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Tell Me Something Good. Or Don't.

Telling others about a positive experience heightens that experience for you, and if you're on the listening end of the telling of a positive experience, it's important to be actively happy (it's called an active-constructive response and the research is here). Practice mudita, which you may recall is being happy for someone else's happiness. It's known as sympathetic joy.

When I pick up my tween from school each day, the first thing I usually say after I greet her is "Tell me something good." Sometimes, as soon as she gets in the car I know there's something happening in her head that's not so good, and she has a tendency to lead with that. For her, pausing to search and stretch her mind to find something good is a practice that helps her and makes her feel better. She also re-evaluates the complaint or whatever else she was about to unload.

Meanwhile, sometimes there's an urgent not-so-good thing to discuss, so we do that.

This Might Not Be The Week To Try This

Holidays and the end of the year, when many are taking stock, might not be the time to ask for something good. This is why I don't like scripts and checklists and "Things to say when . . . "

My tween has a history of being a certain way, however that's not what determines what I say after I greet her. I can feel her nervous system when she comes in the car. I'm usually pretty resourced at that moment, as I've just spent 30 minutes on carline reading or meditating or catching up with a friend or relative (you know, on the phone?). When my daughter is upset, her nervous system, her face, her voice, her movements, all tell me. Fortunately, I'm listening for her signals.

Are You Listening?

When your nervous system is regulated and you have plenty of patience and compassion for whatever/whoever comes your way, your nervous system does a lot of your listening.

Think of it in a systems kind of way. I wrote about being an open system in April of 2021 and that might be helpful, here. The upshot is we're influenced by other systems and inputs. And one of those is the presence of another nervous system. If we aren't well-regulated and a dysregulated person is the influence, we can easily spiral further into dysregulation. Meanwhile, if we aren't well-regulated and someone who is well-regulated is with us, that person can help regulate us.

The Recipe for What to Say . . .

Between work parties, neighborhood parties, and family get-togethers, you might have oodles of opportunities to explore whether asking for something good is a good idea. Here's the recipe:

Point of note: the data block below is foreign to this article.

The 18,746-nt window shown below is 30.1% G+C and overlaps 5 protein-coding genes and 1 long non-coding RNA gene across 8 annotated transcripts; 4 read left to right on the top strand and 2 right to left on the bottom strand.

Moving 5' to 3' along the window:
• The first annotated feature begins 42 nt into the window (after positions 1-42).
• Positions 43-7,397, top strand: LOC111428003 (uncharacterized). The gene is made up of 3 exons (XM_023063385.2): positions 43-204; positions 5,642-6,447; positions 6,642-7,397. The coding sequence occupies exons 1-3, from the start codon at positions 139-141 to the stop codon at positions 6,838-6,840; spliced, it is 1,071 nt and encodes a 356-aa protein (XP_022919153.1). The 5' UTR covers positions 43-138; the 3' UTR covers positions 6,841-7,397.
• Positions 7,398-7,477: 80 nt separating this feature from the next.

1. Ground yourself. There are short and long options for grounding practices here.

  2. Make sure your heart is open, and you can physically do that by pulling your shoulders back and down. Extra points if your palms are open, facing front.

  3. Briefly scan your body for any tension or tightness. Check your mind for assumptions, biases, or unkind thoughts. Soften the body and calm the mind.

  4. When someone approaches you or vice versa, listen to them with your whole body, including your heart. Take them in.

  5. As Gregory Kramer says in his insight dialogue guidelines, attune to emergence. In other words, you listen to the other person AND you listen to what's arising in you as a result of their presence and what they've shared (which might not be congruent, and that tells you something—they're not willing or able to be open with you at that moment).

  6. You now have a lot of information: the state of your nervous system as a result of them in your presence, what their system is telling you, and what their words are saying. Those are your ingredients. The wise and skillful thing to do or say will come to you; that's what attuning to emergence is. Maybe asking them to tell you something good isn't even an option.

The Prerequisites

If you have a daily practice of listening to your own experience and being with it as it arises, you know what that feels like.

If you have a practice that grounds you, you know what that feels like.

If you have a practice of opening your heart to others, you know what that feels like.

And if you have these practices, you have a brain that will predict you'll enlist them.

It's difficult to work with The Recipe above if you don't know what the various ingredients feel like. Meanwhile, you don't need The Recipe above if you have The Prerequisites.

At any given moment, greeting people and asking them to tell you something good is helpful for some people, but not for everyone.


May ease find you.



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